| Thursday, August 31, 2017 - 06:54 pm |
Does the profit/loss number not reflect what my country is buying every month? My country says I have a profit of 20B a month yet I'm losing month hand over fist due to the things I'm ordering. I would think that the number should be a true gain or loss number for the month.
| Friday, September 29, 2017 - 12:10 am |
JWUrton, I asked a veteran experienced player a similar question. Here is his response (see below). Hope it helps. Also go to the Forum then General and look at Ask Aries topic and feel free to ask questions there too.
"Micheal, think of the country "profit" as a monthly allowance. It does not include many items, such as the purchase of products for your country, including from contracts. If you go to your finance page in detail, check out the "Cash YTD' tab. It will show recent influences of your cash total, and you will notice "profit or loss" is simply one component of this.
It is not uncommon for new players, in particular, to purchase items such as weapons and ammo and assume, since profit is positive, that they are staying in the green. However, the "Cash YTD" tab will include this purchase in the "materials purchased" area, which is indeed separate from the country "profit" consideration.
The three line items that get a lot of work there are the "Materials Purchased", "Spending by the Population", and "Materials sold or used bu Government" areas. A lot can be said of these but, to keep it short, the general idea is that you purchase stuff for your country and much of these things end up being used by the government (which "pays" for it here and "expenses" it in your profit or loss) or gets purchased for population consumption. An earlier writing I did above on this thread talks about the quality to purchase items at, and can do much to make your country run smoothly fiscally in these areas.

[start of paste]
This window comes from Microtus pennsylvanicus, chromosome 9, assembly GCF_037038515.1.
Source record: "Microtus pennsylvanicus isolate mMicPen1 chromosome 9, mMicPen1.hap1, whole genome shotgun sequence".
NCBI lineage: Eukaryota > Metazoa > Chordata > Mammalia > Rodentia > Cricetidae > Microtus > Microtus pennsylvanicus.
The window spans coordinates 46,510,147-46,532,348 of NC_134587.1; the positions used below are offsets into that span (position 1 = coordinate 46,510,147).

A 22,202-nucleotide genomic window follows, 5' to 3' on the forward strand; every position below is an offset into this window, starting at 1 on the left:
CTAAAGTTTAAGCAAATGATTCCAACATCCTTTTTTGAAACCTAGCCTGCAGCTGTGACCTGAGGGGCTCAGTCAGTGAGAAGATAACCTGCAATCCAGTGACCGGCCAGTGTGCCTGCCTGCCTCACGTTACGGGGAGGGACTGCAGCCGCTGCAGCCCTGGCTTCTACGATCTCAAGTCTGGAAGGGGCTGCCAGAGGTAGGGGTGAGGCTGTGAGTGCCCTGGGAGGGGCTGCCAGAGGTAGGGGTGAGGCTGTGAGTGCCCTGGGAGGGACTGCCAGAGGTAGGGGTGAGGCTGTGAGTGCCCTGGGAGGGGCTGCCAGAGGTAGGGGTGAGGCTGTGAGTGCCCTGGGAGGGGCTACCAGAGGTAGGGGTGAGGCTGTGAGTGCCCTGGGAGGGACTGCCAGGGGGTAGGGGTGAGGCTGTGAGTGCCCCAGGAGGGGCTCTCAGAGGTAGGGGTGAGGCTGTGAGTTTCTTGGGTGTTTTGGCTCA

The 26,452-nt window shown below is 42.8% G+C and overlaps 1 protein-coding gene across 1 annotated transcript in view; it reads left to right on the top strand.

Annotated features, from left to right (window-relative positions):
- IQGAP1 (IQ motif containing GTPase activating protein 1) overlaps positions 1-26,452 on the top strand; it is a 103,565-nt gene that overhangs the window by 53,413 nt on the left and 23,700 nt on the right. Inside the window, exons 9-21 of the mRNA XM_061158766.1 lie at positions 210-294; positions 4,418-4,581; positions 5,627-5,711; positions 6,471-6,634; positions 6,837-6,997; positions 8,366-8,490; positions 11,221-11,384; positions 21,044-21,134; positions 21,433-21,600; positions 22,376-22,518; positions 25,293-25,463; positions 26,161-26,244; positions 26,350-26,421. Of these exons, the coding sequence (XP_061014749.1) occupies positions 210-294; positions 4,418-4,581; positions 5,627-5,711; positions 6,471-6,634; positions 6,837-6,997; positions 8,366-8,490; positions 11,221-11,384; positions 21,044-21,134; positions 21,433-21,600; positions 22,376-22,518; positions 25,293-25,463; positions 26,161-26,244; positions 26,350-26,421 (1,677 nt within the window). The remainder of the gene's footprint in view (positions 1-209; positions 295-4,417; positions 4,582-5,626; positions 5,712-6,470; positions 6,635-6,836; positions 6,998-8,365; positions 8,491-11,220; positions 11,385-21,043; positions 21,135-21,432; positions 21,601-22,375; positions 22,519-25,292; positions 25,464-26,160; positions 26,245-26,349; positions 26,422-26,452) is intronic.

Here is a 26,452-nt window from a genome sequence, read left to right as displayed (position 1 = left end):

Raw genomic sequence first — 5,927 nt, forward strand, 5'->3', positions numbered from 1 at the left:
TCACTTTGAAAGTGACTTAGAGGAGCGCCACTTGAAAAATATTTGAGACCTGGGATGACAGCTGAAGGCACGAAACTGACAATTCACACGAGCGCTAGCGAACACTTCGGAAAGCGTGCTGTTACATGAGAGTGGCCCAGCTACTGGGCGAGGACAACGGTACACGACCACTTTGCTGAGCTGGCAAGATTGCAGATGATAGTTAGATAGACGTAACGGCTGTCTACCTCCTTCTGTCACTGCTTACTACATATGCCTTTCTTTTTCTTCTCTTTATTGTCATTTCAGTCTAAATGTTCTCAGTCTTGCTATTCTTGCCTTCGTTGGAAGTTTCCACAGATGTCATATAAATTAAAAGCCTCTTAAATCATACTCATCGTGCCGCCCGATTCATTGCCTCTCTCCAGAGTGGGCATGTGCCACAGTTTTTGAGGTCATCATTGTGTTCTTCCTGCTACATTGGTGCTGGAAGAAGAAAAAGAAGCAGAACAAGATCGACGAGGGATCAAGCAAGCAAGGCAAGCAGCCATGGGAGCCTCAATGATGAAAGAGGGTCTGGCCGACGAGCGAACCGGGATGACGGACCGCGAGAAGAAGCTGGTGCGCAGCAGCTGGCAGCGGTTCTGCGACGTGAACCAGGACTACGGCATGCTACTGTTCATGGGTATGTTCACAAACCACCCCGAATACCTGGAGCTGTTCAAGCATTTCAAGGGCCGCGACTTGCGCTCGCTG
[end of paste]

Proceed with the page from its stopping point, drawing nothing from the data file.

If you put effort in, it is even possible to get "deals" on products you know your government or population will eventually need, by finding a cheap market price, and stocking these products ahead of time. Then, if in the following months the market price is higher than what you paid, you either saved money, in the case of government products, by spending less than your profit and loss would suggest or profit by your population paying you more for products than what you purchased them for."
| Friday, September 29, 2017 - 03:56 am |
Thanks Michael. That was indeed my response, and still the best answer anywhere to that question. I have nothing to add to it.
| Friday, September 29, 2017 - 04:03 pm |
Yes, I believe I caught that post too. Thank you for the response.
| Saturday, September 30, 2017 - 03:25 pm |
Profit is indeed different from cash flow.
Products weapons and ammo are bought in large quantities and can reduce the cash. Later, these amounts are compensated for from the income of the populations and the "cost part" of the country, and cash returns.
All these costs and compensations, except for weapons, end up at zero, not monthly but in the long run.
There are differences due to the changing market price of products but these differences are not huge.
Weapons are the exception. They represent value.
you spend cash and get these weapons. Your total assets are not changed. (except for market price fluctuations).
This is not cost and does not reduce the profit.
Investments in general, are not considered cost.
taking loans is not income, paying them back is not considered cost.
Interest payments, both ways, are income and cost.
| Saturday, September 30, 2017 - 04:06 pm |
Just a note, no player in the game can account for ammunition properly being expensed in the costs portion of the military, and the gamemaster position is that we are not given all the inside details to complete our own investigation. My own analyses shows its monthly use as separate and in addition to the other costs shown in "Total Defense Cost".
| Saturday, September 30, 2017 - 05:00 pm |
Kind of like double billing?
| Saturday, September 30, 2017 - 09:45 pm |
Kind of like not recording product use cost and wondering where your money is going.